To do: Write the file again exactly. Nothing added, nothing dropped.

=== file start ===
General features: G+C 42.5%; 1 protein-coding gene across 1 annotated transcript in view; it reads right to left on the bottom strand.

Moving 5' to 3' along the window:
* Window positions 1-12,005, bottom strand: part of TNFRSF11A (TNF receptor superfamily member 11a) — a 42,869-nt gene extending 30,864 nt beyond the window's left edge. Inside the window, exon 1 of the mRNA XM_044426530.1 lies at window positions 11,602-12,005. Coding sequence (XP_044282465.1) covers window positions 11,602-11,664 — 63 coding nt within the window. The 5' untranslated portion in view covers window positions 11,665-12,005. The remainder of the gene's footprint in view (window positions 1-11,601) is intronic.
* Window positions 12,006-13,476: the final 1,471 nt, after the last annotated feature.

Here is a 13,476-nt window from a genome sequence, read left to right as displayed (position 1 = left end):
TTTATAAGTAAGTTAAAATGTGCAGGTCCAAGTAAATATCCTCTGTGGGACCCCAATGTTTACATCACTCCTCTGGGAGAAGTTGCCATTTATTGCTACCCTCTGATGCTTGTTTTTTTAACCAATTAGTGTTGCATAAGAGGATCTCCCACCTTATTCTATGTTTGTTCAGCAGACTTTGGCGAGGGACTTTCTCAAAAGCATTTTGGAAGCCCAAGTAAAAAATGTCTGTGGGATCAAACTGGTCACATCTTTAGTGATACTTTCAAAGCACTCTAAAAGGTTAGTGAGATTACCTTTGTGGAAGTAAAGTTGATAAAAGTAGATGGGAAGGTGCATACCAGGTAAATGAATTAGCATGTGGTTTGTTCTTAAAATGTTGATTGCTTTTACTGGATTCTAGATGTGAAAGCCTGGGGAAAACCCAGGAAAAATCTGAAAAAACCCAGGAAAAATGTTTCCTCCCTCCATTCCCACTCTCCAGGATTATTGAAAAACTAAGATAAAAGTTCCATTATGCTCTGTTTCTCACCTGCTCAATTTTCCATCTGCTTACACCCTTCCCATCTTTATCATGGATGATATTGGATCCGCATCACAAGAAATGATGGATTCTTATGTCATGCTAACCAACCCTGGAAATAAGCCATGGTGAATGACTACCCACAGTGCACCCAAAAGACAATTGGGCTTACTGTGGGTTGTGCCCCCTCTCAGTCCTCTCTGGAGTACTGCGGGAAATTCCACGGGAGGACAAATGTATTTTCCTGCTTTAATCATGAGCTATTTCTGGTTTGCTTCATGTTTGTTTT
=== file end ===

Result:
General features: G+C 42.5%; 1 protein-coding gene across 1 annotated transcript in view; it reads right to left on the bottom strand.

Moving 5' to 3' along the window:
* Window positions 1-12,005, bottom strand: part of TNFRSF11A (TNF receptor superfamily member 11a) — a 42,869-nt gene extending 30,864 nt beyond the window's left edge. Inside the window, exon 1 of the mRNA XM_044426530.1 lies at window positions 11,602-12,005. Coding sequence (XP_044282465.1) covers window positions 11,602-11,664 — 63 coding nt within the window. The 5' untranslated portion in view covers window positions 11,665-12,005. The remainder of the gene's footprint in view (window positions 1-11,601) is intronic.
* Window positions 12,006-13,476: the final 1,471 nt, after the last annotated feature.

Here is a 13,476-nt window from a genome sequence, read left to right as displayed (position 1 = left end):
TTTATAAGTAAGTTAAAATGTGCAGGTCCAAGTAAATATCCTCTGTGGGACCCCAATGTTTACATCACTCCTCTGGGAGAAGTTGCCATTTATTGCTACCCTCTGATGCTTGTTTTTTTAACCAATTAGTGTTGCATAAGAGGATCTCCCACCTTATTCTATGTTTGTTCAGCAGACTTTGGCGAGGGACTTTCTCAAAAGCATTTTGGAAGCCCAAGTAAAAAATGTCTGTGGGATCAAACTGGTCACATCTTTAGTGATACTTTCAAAGCACTCTAAAAGGTTAGTGAGATTACCTTTGTGGAAGTAAAGTTGATAAAAGTAGATGGGAAGGTGCATACCAGGTAAATGAATTAGCATGTGGTTTGTTCTTAAAATGTTGATTGCTTTTACTGGATTCTAGATGTGAAAGCCTGGGGAAAACCCAGGAAAAATCTGAAAAAACCCAGGAAAAATGTTTCCTCCCTCCATTCCCACTCTCCAGGATTATTGAAAAACTAAGATAAAAGTTCCATTATGCTCTGTTTCTCACCTGCTCAATTTTCCATCTGCTTACACCCTTCCCATCTTTATCATGGATGATATTGGATCCGCATCACAAGAAATGATGGATTCTTATGTCATGCTAACCAACCCTGGAAATAAGCCATGGTGAATGACTACCCACAGTGCACCCAAAAGACAATTGGGCTTACTGTGGGTTGTGCCCCCTCTCAGTCCTCTCTGGAGTACTGCGGGAAATTCCACGGGAGGACAAATGTATTTTCCTGCTTTAATCATGAGCTATTTCTGGTTTGCTTCATGTTTGTTTT